30 June 2018
Australia’s love affair with property might just mean a major reversal is going to hit the flourishing world of self-managed super funds as a new area of scandal looms in financial advice.
We know already that financial advice standards across the market are appalling and we also know that property prices are falling.
But it is only this week we found out that most new investors joining the SMSF sector are doing it to buy property.
Unfortunately, many of these investors are being lured into the area by unscrupulous advisers who have links with property companies.
An ASIC report says 90 per cent of financial advice given on opening SMSF funds is not compliant with the law. It also adds that one in five investors is at risk of what they politely describe as “financial detriment” through bad advice.
Let’s put all that another way: there is now evidence from the regulators that people are being lured into SMSFs by the worst sort of advisers in the market.
At its most appalling, the advisers are doing it to make themselves richer and the investors are left with their entire life savings in a single property investment that is probably third-grade.
It’s a recipe for disaster often among the very people who really would be better off having someone else manage their money.
But let’s make one thing clear — the problem here is not aspiring investors, it is the advisers.
It’s not that self-managed funds are a problem per se … or even that SMSFs can legally put all their eggs in one basket.
Rather, the problem building rapidly is due to two issues:
- Property returns have been so good for so long that investors believe it cannot be beaten as an asset choice. As ASIC explains, new investors see residential investments as “a safe bet”.
- SMSF member numbers have been growing apace for years, now that they have reached the one million mark it may be a natural plateau in a wider population of 25 million
SMSF funds really only started exploiting the rules, which allow them to borrow to buy property since 2009, when the banks began to create tailored products in the sector.
Though the rules are restrictive and the proportion of SMSF borrowing remains small, the attention paid to the area has been intense … and most of that attention has been negative.
In defence of property borrowing in SMSFs, perhaps the best argument is that SMSFs can already invest in everything from hedge funds to bitcoin, so why not the house next door?
But crucially these SMSF investors must be well advised … what is happening is the very opposite.
The SMSF association, which defends the right of investors to borrow for property, suggests advisers must be made to do a specialist SMSF course as part of their qualifications; this would be a useful start.
But the danger right now is that the enemies of SMSFs — and they include most of the big super funds, both retail and industry — will use this ASIC report to lobby for a total ban on geared super in SMSFs.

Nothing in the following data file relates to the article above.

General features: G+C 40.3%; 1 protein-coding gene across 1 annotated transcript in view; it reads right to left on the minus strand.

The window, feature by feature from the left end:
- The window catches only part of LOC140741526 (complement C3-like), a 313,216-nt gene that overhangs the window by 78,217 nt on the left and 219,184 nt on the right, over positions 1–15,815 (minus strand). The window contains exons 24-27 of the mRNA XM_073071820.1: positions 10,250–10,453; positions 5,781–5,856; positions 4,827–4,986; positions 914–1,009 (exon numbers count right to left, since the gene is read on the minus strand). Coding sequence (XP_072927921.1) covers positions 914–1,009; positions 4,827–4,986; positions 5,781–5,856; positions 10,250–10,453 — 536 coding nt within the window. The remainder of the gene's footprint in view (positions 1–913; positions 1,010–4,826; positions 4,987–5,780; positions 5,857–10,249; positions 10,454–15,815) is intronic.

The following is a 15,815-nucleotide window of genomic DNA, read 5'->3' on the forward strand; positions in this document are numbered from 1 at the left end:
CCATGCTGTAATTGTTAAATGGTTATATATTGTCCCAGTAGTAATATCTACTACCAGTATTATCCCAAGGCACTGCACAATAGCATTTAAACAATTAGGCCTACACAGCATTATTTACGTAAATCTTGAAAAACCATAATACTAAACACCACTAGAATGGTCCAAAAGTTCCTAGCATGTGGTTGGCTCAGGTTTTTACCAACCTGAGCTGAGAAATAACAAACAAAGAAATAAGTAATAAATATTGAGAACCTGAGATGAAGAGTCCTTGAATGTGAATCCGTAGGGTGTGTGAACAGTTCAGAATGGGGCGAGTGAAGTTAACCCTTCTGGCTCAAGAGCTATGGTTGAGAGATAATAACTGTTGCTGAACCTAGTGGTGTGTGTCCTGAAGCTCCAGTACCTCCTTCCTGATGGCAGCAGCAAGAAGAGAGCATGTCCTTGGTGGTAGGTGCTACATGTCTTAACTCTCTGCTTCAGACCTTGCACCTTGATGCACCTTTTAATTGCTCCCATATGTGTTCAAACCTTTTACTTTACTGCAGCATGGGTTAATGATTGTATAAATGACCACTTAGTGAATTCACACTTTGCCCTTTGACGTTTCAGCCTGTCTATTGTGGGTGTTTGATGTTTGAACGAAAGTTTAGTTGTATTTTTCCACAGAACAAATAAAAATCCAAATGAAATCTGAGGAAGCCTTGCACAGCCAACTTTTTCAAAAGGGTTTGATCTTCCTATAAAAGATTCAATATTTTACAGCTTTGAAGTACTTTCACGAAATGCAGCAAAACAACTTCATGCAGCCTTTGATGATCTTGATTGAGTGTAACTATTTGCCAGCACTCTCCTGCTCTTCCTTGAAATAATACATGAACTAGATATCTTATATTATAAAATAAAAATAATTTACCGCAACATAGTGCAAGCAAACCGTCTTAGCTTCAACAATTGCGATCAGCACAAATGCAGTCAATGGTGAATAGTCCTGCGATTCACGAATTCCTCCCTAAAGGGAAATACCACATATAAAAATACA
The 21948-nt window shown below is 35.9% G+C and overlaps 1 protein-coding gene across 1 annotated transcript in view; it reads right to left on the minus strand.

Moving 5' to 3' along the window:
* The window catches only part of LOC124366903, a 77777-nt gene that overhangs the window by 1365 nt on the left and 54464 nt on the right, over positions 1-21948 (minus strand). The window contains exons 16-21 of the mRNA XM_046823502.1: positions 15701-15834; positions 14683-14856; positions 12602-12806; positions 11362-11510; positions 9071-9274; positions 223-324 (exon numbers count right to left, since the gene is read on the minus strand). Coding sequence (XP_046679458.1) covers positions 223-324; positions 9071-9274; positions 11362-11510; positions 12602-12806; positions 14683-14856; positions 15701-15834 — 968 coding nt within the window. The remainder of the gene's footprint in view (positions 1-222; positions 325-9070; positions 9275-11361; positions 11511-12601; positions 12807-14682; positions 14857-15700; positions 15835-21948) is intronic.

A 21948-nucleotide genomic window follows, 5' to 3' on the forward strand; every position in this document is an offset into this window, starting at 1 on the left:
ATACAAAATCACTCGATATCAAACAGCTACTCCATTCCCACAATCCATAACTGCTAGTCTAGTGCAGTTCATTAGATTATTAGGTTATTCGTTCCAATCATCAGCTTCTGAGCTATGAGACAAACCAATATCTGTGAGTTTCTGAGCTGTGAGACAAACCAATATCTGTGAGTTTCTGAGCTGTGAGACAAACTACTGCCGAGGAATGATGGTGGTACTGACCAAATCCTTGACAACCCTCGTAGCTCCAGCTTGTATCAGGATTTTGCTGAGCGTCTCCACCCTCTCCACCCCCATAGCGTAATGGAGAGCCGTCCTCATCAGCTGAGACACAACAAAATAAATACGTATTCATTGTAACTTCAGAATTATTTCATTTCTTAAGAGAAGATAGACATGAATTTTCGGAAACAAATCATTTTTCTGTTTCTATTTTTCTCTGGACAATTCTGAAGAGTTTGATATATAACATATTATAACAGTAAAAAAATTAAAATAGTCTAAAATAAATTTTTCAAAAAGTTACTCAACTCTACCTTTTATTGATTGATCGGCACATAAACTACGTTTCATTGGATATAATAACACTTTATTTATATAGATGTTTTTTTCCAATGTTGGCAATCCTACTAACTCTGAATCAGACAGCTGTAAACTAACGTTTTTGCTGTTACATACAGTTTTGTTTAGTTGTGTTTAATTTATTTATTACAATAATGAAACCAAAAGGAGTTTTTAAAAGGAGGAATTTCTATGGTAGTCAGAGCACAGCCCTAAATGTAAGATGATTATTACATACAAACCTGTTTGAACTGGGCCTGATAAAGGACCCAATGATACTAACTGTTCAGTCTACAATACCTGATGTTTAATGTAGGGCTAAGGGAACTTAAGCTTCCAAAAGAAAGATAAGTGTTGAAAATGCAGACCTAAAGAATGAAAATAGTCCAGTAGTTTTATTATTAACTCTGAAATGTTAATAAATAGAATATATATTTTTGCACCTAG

Big funds hate losing members to SMSFs: they argue that SMSFs need to be protected from themselves; this is the very same line of thinking that makes investors go solo and start SMSFs in the first place.
In his recent Financial System Inquiry, David Murray — who is now chairman of AMP — recommended that borrowing be banned from SMSFs.
The government accepted a range of Murray’s report recommendations but ignored his advice on borrowing in super.
Separately, in the recent Productivity Commission report on super, the issue of borrowing in SMSF funds was given an effective tick of approval with the commission finding no substantial concerns.
Any adviser who can add two and two together will know that an SMSF should be diversified. If they have property it should be a part of a portfolio along with shares, funds, alternatives and cash. If borrowings are made to buy the property the repayments have to be worked out carefully.
Perhaps not every SMSF aspirant knows this but the wider community of SMSF operators should not be penalised for it.
The SMSF sector is in a mature stage of growth — it has been pilloried throughout this past year by larger funds, it has been hampered continually by a range of governments, most recently by the Turnbull government with a huge crackdown on both contribution limits and the introduction of tax on pension income.
Once again it becomes clear the sector has few friends and property borrowing in SMSF is now in serious jeopardy with a damning report from a powerful government regulator.
In a stroke, ASIC has just handed the big super funds a weapon to push their case again in Canberra.
The crucial point is that borrowing for property in a SMSF is perfectly reasonable when done by the book — it is perfectly dreadful when done under the eye of a charlatan adviser in league with a property developer.